In a hard-hitting report, the UK’s Public Accounts Committee has concluded that the Department of Health and NHS England have not managed the Cancer Drugs Fund (CDF) effectively, failing to control costs and improve access to treatments for rarer cancers.
The Fund was set up with the key aim of promoting access to new cancer drugs and drugs for rarer cancers but, in practice, most patients supported by it have had common types of cancer. Between April 2013 and March 2015, for example, 59% of the patients being treated through the CDF had colorectal, prostate or breast cancer, three of the four most common types of cancer.
Also, half of the patients supported by the Fund received drugs that had rejected by the National Institute for Health and Care Excellence after failing to meet its clinical and/or cost-effectiveness thresholds. “In this respect the Fund has cut across, rather than complemented, the work of NICE,” the PAC said.
NHS England was slammed for failing to keep CDF costs under control. The cost grew rapidly in the two years to March 2015, rising by £241 million, or 138%, while in 2014–15, despite increasing the budget from £200 million to £280 million, NHS England overspent by £136 million (48%).
Action to control costs was not undertaken until November 2014, after which a number of therapies were removed from the Fund. “Despite this and a further budget increase from £280 million to £340 million, NHS England still expects to overspend by between £70 million and £90 million in 2015-16,” the report notes.
The PAC also stressed that there is no assurance that the Department and NHS England are using their buying power effectively to pay a fair price for cancer drugs, including drugs paid for through the Fund, and asked whether more flexible pricing arrangements covering a number of medicines could improve value for money.
Elsewhere, the Committee said it is “unacceptable” that the Department and NHS England still don’t have data to evaluate the CDF’s impact on outcomes for patients five years after it was established, and have asked for a report on what the available data indicate by June.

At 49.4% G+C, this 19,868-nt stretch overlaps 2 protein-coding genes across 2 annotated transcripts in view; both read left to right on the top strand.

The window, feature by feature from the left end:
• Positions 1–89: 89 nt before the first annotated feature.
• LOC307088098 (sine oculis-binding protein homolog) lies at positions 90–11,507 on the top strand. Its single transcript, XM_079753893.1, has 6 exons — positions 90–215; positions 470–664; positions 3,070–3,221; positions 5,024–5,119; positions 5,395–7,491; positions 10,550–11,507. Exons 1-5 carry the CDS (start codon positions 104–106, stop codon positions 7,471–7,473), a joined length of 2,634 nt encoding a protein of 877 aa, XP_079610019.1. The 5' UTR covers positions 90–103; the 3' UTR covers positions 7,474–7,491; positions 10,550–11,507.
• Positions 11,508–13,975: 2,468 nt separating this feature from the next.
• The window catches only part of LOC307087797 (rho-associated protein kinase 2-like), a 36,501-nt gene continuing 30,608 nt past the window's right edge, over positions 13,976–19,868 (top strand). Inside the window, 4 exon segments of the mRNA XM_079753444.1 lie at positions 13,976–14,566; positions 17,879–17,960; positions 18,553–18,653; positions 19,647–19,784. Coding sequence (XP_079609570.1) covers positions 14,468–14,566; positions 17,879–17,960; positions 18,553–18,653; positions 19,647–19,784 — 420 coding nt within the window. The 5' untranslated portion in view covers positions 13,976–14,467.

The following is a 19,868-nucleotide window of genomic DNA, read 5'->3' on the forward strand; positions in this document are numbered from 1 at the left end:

The report also highlights that it remains unclear how far regional variations in access have been reduced so that people across the country have equal access to the Fund, and whether NICE has the capacity to evaluate all new cancer drugs, as envisaged in the proposals for the new system.
NHS England is currently consulting on its proposals for CDF from after April this year, centred on a system for commissioning new cancer drugs that is fully integrated into NICE’s appraisal process.
Under the new process, drugs would be given a conditional recommendation by NICE and their use enabled by the CDF for a pre-determined period, whilst further evidence on the longer-term benefits, which may not be available at the time of licensing, is collected before deciding on their routine use on the NHS in future.
At the end of this period, the drug would go through a short NICE appraisal based on the additional evidence. At this point, a positive recommendation would take drug into routine commissioning, while a negative one would see it move out of the CDF and become available only on the basis of individual patient funding requests.